One thing the oil and gas industry has a lot of is money.
So, if all it took was big money, every proposed fracking ban would be roundly defeated.
Yet, in Richmond, CA, an estimated $3 million in outside funding failed to dissuade voters from imposing a proposed ban.
In Denton, TX, energy companies poured at least $700,000 into the campaign to defeat the proposed ban. Environmental activists nonetheless managed to get the fracking ban passed with only about $75,000 in funding.
Similar bans recently succeeded in two California communities, in Ohio, and in Colorado. Bans were already in place in Hawaii, New Mexico, New Jersey and New York. More are in the works.
Still, industry chugs along, doing business as usual. More money, more slick ad campaigns, more headstrong refusal to meet the actual challenge.
But an examination of the bans that were passed could give industry the key to defeating more such bans.
Take Denton, for example. It’s a safe bet that the ban surprised a lot of people, especially those who didn’t know the background. A fracking ban in Texas?! No way!
The Price of Industry Hubris
But Denton offers a warning about the price of industry hubris. Yes, Texas is oil and gas country. No, that doesn’t mean that operators can ignore the concerns of residents, secure in the notion that oil and gas are king.
Very much at the heart of the issue in Denton was the fact that some oil companies chose to ignore new ordinances and citizen concerns. Citing pre-existing permits that allowed drilling and fracking closer to homes, schools, parks and businesses, they went ahead with drilling and fracking operations that the new regulations would have prohibited.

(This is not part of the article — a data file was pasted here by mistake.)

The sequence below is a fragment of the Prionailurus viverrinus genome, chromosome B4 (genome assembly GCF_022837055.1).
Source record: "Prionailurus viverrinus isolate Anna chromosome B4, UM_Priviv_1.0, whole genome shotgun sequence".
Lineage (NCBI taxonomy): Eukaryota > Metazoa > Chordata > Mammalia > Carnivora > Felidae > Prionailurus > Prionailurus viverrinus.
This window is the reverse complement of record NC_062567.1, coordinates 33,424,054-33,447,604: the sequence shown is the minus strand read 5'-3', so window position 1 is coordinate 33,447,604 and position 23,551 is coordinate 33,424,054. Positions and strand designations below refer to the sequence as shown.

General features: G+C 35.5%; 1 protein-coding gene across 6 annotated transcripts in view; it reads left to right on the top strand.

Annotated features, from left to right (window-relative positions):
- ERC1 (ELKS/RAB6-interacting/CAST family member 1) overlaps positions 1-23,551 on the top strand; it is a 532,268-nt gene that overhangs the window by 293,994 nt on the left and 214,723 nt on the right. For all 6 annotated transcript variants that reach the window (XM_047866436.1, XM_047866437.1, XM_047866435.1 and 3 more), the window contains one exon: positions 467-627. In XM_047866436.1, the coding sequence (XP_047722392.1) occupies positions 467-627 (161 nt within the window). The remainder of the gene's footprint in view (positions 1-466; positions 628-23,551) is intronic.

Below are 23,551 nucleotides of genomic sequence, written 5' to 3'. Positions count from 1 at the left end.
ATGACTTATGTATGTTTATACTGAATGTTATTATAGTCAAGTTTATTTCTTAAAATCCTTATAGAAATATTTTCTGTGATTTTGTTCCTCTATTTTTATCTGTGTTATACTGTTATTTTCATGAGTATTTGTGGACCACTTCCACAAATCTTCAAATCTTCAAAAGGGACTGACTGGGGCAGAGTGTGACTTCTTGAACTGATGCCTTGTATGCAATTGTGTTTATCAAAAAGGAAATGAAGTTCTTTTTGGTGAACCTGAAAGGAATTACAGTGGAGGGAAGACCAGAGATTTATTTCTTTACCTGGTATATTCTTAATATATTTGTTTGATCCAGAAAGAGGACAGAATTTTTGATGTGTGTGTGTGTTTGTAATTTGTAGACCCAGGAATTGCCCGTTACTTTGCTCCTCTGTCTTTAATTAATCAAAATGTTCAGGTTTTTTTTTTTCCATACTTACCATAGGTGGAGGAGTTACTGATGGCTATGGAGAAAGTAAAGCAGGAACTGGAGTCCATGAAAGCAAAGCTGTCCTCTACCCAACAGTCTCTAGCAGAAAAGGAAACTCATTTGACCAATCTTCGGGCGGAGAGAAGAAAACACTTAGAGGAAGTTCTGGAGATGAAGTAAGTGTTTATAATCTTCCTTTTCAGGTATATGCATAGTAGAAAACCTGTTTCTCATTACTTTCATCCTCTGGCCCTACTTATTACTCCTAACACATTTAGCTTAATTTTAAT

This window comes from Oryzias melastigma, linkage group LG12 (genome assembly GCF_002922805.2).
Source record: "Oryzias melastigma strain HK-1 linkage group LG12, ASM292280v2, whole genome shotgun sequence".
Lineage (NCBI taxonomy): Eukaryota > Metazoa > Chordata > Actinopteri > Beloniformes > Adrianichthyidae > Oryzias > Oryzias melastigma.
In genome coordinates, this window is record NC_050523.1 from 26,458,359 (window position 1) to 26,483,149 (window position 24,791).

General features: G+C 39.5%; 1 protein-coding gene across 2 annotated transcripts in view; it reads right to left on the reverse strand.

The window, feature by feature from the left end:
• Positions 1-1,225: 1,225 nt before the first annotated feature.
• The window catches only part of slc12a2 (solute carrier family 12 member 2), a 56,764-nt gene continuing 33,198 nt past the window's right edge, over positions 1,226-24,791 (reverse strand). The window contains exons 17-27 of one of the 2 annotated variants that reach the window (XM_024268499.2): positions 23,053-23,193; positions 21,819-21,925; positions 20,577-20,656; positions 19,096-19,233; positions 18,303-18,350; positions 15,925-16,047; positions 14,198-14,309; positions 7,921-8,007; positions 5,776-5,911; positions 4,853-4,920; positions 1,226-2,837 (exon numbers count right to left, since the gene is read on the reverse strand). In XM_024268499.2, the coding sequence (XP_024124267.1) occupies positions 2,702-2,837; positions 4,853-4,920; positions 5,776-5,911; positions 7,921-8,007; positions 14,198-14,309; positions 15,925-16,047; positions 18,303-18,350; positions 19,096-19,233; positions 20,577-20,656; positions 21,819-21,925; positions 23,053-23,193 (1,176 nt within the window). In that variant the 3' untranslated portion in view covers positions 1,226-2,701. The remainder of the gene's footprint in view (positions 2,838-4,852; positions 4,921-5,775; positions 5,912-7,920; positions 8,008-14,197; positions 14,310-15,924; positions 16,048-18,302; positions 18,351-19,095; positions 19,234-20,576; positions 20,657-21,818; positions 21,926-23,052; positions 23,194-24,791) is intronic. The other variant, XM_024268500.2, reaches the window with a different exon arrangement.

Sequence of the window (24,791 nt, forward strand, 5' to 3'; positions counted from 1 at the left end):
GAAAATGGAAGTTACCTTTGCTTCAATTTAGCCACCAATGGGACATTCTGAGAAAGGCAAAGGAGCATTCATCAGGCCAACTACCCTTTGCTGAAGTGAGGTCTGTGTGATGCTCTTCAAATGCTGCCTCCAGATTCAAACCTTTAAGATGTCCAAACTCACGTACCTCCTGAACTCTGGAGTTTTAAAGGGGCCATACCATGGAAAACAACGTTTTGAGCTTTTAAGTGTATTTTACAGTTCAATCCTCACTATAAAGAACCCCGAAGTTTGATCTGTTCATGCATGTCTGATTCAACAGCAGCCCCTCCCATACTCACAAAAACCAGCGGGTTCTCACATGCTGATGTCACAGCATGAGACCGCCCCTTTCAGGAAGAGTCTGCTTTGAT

Running roughshod over the community’s concerns, those operators may as well have started a petition against fracking themselves.
Maybe it’s old-school thinking. Maybe just standard operating procedure for operators who feel that the revenue they generate entitles them to “get their way.”
It’s a Small, Small Digital World
What these types of operators forget, or aren’t aware of, is that this is a new, highly connected world. They forget that younger people, especially college students, are overwhelmingly against fracking, and those young people operate in a digital village that has no love for industry ad campaigns. They forget that it’s often the younger generation that gets out and volunteers, knocking on doors and dialing the phones.
A glance at the bans that passed tells this tale: Athens, OH has a high percentage of college students, as does Denton, TX. Santa Barbara County also has a lot of college students, who voted 80/20 for the ban, but not enough of them to sway the vote.
Instead of talking to these highly motivated and generally anti-fracking youth, industry plows ahead, pouring money into the ads, the mailers, the billboards. Think how much further that money would go if it was used to support personal outreach within operational communities, armies of industry folk whose sole mission is simply to talk to people, and, more importantly, to listen to them.
It’s not the industry standard, but it works when it comes to drilling operations and would work during elections. The simple act of showing up, in person, to discuss plans and address questions and doubts, is industry’s best hope for continued and uninterrupted operations. Real dialogue, supported by the stacks and stacks of research and statistics and first-hand experience that shows the safety of drilling and fracking, is the way forward.
Oh, sure, there will be legal battles over the bans that have just been voted in. The lawsuits have already begun. More money. More of what those outside the industry see as strong-arm tactics. More marks against the industry as a whole.
Written by: Chris Faulkner is CEO of Breitling Energy Corp., author of “The Fracking Truth” and producer of the documentary, “Breaking Free: The Shale Rock Revolution.”